‘Greek, without the sex’: Nick Drake and John Martyn’s folk bromance

A new book explores a musical friendship entailing joy, anger, ‘mountains of drugs’ … and tragedy. In this extract, the pair’s friends examine a complex rivalry

John Martyn and Nick Drake.
 ‘They wanted to be better than each other’ … John Martyn, left, and Nick Drake

In 1967, Robin Frederick, a singer-songwriter originally from Florida, returned to London from studying in Aix-en-Provence, where she had met a young, beautiful, meandering and tantalisingly unattainable young Englishman called Nick Drake. Frederick “spent the summer in London with John Martyn, listening to Sgt Pepper and the Incredible String Band, watching John learn to play sitar in about 10 minutes, living on toast and tea”.

She wrote the beautiful Sandy Grey about Drake, which cast him “in the role of wandering, rootless, fatherless boy”. Martyn recorded the song on his debut album, London Conversation. At the time, he didn’t know it was about Drake, or indeed even who Drake was. Perhaps he saw something of himself in it.

Introduced by their mutual friend Paul Wheeler, Martyn and Drake met for the first time in 1968, a year before the release of Drake’s debut album, Five Leaves Left. “Nick laughed a lot at John’s perceptive and witty comments,” Wheeler says. “Those were qualities which John used to win over live audiences … I think John was impressed by Nick’s ‘cool’.”

By 1969 and 1970, the social circle at the basement flat on Denning Road which Martyn shared with his wife Beverley and her young son, Wesley, was drawn largely from the Witchseason production and management company, and the Island label. It offered a familial, nurturing camaraderie. Nick Drake often dropped in; he, Martyn, and Richard Thompson would play in each other’s company, but almost always individually rather than interacting with one another. “I never remember them jamming together,” says Linda Thompson. “They were all brilliant guitarists, very different and stylised, so you couldn’t just jump in. They were careful not to tread on each other’s toes. It’s a dick thing; they all wanted to be better than each other.”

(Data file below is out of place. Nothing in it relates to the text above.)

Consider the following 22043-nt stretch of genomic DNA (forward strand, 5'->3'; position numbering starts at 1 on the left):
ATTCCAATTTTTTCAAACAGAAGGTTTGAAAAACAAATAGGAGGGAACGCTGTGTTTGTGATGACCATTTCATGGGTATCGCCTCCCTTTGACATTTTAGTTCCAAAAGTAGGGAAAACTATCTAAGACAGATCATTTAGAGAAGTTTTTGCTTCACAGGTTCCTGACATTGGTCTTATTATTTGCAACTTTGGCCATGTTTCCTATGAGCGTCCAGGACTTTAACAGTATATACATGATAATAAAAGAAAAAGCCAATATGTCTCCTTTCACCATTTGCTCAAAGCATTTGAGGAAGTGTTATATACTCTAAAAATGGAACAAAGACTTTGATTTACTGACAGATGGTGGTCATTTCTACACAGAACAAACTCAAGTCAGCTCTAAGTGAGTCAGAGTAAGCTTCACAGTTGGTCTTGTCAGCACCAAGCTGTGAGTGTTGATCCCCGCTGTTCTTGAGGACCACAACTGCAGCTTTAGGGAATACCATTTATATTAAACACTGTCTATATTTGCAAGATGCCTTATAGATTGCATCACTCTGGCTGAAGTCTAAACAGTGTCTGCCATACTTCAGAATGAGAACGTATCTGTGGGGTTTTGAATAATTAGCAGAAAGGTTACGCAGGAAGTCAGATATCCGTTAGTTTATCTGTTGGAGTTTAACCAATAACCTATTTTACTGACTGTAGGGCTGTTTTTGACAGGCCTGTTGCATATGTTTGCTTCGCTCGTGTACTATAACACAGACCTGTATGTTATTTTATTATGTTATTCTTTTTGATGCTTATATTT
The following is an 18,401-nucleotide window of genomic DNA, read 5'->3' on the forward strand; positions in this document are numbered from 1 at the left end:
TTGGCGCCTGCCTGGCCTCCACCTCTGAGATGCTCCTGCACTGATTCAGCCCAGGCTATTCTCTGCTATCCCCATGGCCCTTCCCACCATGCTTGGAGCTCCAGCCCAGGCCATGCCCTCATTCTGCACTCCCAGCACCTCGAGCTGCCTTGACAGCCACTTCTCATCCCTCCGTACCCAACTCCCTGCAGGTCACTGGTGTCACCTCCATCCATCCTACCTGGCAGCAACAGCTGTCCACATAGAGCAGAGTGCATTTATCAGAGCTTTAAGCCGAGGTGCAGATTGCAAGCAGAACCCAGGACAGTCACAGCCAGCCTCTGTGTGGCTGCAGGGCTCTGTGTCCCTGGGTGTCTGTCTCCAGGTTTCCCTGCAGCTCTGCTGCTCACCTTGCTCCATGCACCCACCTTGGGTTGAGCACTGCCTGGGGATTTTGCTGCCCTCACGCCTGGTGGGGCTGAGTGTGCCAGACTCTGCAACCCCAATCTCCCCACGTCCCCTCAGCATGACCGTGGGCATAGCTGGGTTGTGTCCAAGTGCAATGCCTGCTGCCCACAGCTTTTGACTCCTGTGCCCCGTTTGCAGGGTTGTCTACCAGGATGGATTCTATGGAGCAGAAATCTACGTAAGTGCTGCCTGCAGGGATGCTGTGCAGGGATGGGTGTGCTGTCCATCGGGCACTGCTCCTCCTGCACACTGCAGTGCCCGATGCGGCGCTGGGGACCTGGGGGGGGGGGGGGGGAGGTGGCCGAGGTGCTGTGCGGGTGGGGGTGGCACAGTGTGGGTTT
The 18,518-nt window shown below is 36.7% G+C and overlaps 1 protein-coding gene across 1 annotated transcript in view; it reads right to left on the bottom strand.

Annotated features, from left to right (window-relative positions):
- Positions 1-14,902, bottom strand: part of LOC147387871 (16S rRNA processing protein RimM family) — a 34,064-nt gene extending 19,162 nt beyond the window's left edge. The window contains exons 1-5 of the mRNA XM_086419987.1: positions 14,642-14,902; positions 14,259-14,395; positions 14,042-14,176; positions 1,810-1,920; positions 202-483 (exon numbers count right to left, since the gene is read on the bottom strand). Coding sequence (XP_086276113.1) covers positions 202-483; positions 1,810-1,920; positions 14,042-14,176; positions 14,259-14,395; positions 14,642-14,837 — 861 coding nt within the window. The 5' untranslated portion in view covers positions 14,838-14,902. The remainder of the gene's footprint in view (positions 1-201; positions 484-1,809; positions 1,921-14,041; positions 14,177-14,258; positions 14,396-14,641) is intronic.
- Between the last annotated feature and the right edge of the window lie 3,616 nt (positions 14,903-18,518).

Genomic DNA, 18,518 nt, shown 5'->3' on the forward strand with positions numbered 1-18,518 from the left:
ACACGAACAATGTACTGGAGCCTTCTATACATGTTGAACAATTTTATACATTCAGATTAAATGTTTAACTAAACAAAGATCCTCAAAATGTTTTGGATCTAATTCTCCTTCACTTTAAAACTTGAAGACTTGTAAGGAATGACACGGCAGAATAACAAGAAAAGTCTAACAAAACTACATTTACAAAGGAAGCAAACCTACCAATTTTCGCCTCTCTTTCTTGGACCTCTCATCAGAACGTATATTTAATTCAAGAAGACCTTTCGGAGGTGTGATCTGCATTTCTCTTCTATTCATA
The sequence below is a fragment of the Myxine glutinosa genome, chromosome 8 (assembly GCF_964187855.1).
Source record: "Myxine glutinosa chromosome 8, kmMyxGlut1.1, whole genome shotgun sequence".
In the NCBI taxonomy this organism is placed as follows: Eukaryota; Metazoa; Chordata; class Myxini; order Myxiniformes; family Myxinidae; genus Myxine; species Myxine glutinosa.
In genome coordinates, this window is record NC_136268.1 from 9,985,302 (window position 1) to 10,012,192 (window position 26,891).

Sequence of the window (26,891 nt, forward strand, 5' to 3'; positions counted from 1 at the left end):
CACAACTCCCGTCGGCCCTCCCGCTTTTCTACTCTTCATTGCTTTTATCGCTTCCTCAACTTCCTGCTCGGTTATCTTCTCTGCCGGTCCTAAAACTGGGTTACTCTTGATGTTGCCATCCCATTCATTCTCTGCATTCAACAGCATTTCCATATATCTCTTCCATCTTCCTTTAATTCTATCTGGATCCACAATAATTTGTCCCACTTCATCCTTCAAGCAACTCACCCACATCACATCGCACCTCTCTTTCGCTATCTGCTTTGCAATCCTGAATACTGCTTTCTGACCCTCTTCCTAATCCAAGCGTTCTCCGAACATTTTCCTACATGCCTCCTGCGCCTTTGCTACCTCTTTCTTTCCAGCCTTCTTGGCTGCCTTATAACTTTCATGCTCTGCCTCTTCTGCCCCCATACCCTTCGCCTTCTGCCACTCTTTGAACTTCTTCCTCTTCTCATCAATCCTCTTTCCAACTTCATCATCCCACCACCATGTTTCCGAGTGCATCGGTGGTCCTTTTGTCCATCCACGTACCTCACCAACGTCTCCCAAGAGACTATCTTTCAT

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The Parts You Don’t Hear: Nick Drake

Today, Sunday 25th November 2018 marks 44 years since the death of Nick Drake. When he died he was virtually unknown but the few who knew him were wowed by his incredible guitar playing, his laconic but melodic vocal style and his unique song-writing. He made his 3 albums in the Sound Techniques, Chelsea studio, all with engineer John Wood and 2 of those with producer Joe Boyd.

The subject of Nick Drake is close to the hearts of The Parts You Don’t Hear‘s Directors Nick Turner & Neil Innes.Nick recalls first hearing Nick Drake as a teen listening to Mark Radcliffe‘s late night show on BBC radio 1 back in the mid 1990’s. Mark played Which Will from album Pink Moon and having first thought that this was a new artist, the next day Nick went to HMV to buy the album which instantly became an all time favourite. Many years later, Nick noticed that a lot of records in his music collection bared the words Recorded at Sound Techniques and Engineered by John Wood. Interest piqued and a google search later led to an article on Sound On Sound by Sound Techniques founder Geoff Frost‘s son Matt Frost. This excellent article followed by a brief email conversation with John Wood enquiring whether he was writing a book, formed the beginning of the journey for Nick and co-Director Neil Innes.

For Neil he first heard Drake’s Fly on JJJ in Australia in 1998 but never knew/heard/remembered the name of the artist or the song. It wasn’t until many years later in 2002 that it would crop up on the soundtrack to Wes Anderson‘s The Royal Tenenbaums. Neil searched for all he could find. Floored by the viola and harpsichord, which he would later find out were John Cale’s (who also made 3 solo albums at Sound Techniques, Chelsea), Neil became a die hard fan of Drake’s miracle finger picking and crazy tunings and snapped many a string retuning his old guitar attempting to play along.

These days, even given the history of British music, folk or otherwise, there isn’t a name which lands with the power of Nick Drake. We hope you enjoy this brief artist specific preview on Nick Drake that we have compiled from our interviews for the upcoming The Parts You Don’t Hear.